Holly sets out to befriend Laine and acquire a string of nerd followers as she joins the chess club, Knowledge Bowl and every other extracurricular activity where she can shine. Plus, she wants to start a rock band. Anything to raise her prestige.

                          Jack, inspired by the lindwurm incident, starts looking for reports of other weird events.

                          Jaeda pines for Gary’s car, while getting lust-crazed boys to do her homework.

                          -----------------
                          And so the saga begins!

                          Dean Shomshak

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                          • #14
                            I like to imagine Norse Scions are the kids who somehow get access to alcohol, while being underage. :P

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                            • #15
                              I'd thank you for the drinking song, but the library's computer didn't give me sound. Mute/Unmute button made no difference. Odd. I'll try again when I visit a friend and use his computer. Moving on...

                              EPISODE TWO: AN EYE FOR BEAUTY

                              Act One: Fast Times at Avalon High
                              In the week after the game against the Etna Titans, the Scions all find ways to keep busy.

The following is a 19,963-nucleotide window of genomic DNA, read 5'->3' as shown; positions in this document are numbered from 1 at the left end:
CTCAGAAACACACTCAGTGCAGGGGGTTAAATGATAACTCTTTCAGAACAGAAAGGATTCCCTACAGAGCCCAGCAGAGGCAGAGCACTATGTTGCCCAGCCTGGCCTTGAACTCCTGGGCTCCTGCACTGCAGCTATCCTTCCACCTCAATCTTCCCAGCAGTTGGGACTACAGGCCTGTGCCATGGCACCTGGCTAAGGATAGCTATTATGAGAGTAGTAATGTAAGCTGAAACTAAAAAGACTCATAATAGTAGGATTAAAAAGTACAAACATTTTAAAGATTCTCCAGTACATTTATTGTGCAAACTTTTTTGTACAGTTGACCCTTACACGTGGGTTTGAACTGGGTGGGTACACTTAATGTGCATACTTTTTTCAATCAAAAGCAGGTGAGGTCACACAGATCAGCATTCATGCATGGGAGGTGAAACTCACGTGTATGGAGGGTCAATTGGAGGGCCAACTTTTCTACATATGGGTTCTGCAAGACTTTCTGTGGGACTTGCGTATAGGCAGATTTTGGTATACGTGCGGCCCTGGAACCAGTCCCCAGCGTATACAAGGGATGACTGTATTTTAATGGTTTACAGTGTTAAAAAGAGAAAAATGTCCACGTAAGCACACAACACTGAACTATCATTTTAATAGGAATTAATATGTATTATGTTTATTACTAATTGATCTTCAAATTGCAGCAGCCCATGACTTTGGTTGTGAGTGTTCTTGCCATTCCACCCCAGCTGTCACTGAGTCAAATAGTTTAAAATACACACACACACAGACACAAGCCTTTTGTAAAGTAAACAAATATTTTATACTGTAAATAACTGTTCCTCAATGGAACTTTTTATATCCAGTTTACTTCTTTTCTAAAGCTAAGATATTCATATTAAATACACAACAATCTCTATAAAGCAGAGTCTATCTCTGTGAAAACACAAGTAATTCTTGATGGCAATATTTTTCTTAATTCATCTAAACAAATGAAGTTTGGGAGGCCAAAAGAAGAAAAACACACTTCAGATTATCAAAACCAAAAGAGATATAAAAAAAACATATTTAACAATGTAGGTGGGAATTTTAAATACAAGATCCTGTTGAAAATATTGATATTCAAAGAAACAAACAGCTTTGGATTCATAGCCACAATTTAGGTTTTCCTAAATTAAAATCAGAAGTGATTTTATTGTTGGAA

HOLLY gets to know Laine Farber, the girl who outraged arch-Fashionista Sheena Delisle by catching the dreamy star of the swim team, Derek Huckovich. Laine is at once bedazzled and terrified at dating Derek, but things seem to be going well between them. Holly believes she can recruit them for a counter-clique against the Fashionistas.

                              GUS AND JACK face Coach Reagan’s ire: Gus for calling Coach Reagan on his dirty play and sending him fleeing in supernatural terror, Jack for winning the game in a way that offends Reagan’s sensibilities. He rides them both through the week’s football practice. Warren Mansfield also tries to avoid talking to them or meeting their eyes. Jack finds that not everyone on the team is happy with him blatantly winning the game on his own, either.

                              Gus also has a chat with the enigmatic Barbara Crowne. He learns less than he hoped. Barbara makes it clear, though, that she sees her talents as chiefly social, and she doesn’t expect to join any monster fights.

                              At the same time, Jack looks for recent news stories of weird events in the area. He finds an odd coincidence, a UFO sighting, attacks on livestock, a murder victim’s body in strange condition, and a sighting of a big pink snake — aha, a lindwurm! But was it the same lindwurm they slew, or another one? He puts pins in a map, hoping that a pattern will emerge that leads to, well, something.

                              GENE looks up the Vetterson family’s phone number. Lucky for him, Reese answers the phone. She remembers him from the game and post-game events, and she wouldn’t mind seeing more of him. Reese suggests Gene join her and some of her friends on a picnic that weekend. Oh, and to bring a few more cute boys to keep her friends company. He can get her text and email contacts through her MySpace page. Gene looks. Along with the usual list of interests and activities, he finds a stunning picture of Reese in a bikini, and that her name is actually Rieste.

                              JAEDA seems to be on the verge of making some mortal friends: Bob and Alice, a couple she meets in the lunchroom. Bob asks her to join them at a party Saturday night.

                              Act Two: Skeleton and Stone